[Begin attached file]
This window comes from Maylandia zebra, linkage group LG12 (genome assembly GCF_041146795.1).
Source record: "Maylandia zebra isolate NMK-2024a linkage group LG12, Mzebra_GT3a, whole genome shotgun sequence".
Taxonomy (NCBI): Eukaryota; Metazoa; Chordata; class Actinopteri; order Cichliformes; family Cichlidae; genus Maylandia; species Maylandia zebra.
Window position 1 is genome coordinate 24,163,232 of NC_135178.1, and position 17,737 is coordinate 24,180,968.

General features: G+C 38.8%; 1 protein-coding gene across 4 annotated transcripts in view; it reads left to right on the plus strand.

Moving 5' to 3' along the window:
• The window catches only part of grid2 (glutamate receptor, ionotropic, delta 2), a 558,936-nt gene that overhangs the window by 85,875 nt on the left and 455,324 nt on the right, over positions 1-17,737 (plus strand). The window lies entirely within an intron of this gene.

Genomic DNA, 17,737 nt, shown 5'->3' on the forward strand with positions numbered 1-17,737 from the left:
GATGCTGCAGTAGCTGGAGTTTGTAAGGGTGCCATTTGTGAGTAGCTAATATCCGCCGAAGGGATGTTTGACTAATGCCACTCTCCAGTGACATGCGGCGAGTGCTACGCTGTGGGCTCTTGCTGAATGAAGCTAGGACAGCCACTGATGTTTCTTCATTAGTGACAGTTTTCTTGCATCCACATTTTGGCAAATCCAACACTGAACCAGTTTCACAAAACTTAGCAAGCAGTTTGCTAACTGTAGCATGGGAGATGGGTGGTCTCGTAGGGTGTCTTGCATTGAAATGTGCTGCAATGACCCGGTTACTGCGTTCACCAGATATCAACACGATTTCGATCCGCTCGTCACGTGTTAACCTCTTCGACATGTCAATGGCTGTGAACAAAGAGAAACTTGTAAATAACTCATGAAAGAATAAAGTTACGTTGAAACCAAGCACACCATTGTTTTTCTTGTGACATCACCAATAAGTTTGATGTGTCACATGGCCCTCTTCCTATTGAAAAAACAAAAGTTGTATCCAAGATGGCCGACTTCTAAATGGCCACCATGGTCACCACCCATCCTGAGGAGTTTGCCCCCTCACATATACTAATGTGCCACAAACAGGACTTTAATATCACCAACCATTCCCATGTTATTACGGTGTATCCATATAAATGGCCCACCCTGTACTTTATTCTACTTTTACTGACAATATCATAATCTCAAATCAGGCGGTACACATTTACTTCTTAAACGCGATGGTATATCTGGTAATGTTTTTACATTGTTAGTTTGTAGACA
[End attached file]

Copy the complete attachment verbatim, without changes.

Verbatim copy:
This window comes from Maylandia zebra, linkage group LG12 (genome assembly GCF_041146795.1).
Source record: "Maylandia zebra isolate NMK-2024a linkage group LG12, Mzebra_GT3a, whole genome shotgun sequence".
Taxonomy (NCBI): Eukaryota; Metazoa; Chordata; class Actinopteri; order Cichliformes; family Cichlidae; genus Maylandia; species Maylandia zebra.
Window position 1 is genome coordinate 24,163,232 of NC_135178.1, and position 17,737 is coordinate 24,180,968.

General features: G+C 38.8%; 1 protein-coding gene across 4 annotated transcripts in view; it reads left to right on the plus strand.

Moving 5' to 3' along the window:
• The window catches only part of grid2 (glutamate receptor, ionotropic, delta 2), a 558,936-nt gene that overhangs the window by 85,875 nt on the left and 455,324 nt on the right, over positions 1-17,737 (plus strand). The window lies entirely within an intron of this gene.

Genomic DNA, 17,737 nt, shown 5'->3' on the forward strand with positions numbered 1-17,737 from the left:
GATGCTGCAGTAGCTGGAGTTTGTAAGGGTGCCATTTGTGAGTAGCTAATATCCGCCGAAGGGATGTTTGACTAATGCCACTCTCCAGTGACATGCGGCGAGTGCTACGCTGTGGGCTCTTGCTGAATGAAGCTAGGACAGCCACTGATGTTTCTTCATTAGTGACAGTTTTCTTGCATCCACATTTTGGCAAATCCAACACTGAACCAGTTTCACAAAACTTAGCAAGCAGTTTGCTAACTGTAGCATGGGAGATGGGTGGTCTCGTAGGGTGTCTTGCATTGAAATGTGCTGCAATGACCCGGTTACTGCGTTCACCAGATATCAACACGATTTCGATCCGCTCGTCACGTGTTAACCTCTTCGACATGTCAATGGCTGTGAACAAAGAGAAACTTGTAAATAACTCATGAAAGAATAAAGTTACGTTGAAACCAAGCACACCATTGTTTTTCTTGTGACATCACCAATAAGTTTGATGTGTCACATGGCCCTCTTCCTATTGAAAAAACAAAAGTTGTATCCAAGATGGCCGACTTCTAAATGGCCACCATGGTCACCACCCATCCTGAGGAGTTTGCCCCCTCACATATACTAATGTGCCACAAACAGGACTTTAATATCACCAACCATTCCCATGTTATTACGGTGTATCCATATAAATGGCCCACCCTGTACTTTATTCTACTTTTACTGACAATATCATAATCTCAAATCAGGCGGTACACATTTACTTCTTAAACGCGATGGTATATCTGGTAATGTTTTTACATTGTTAGTTTGTAGACA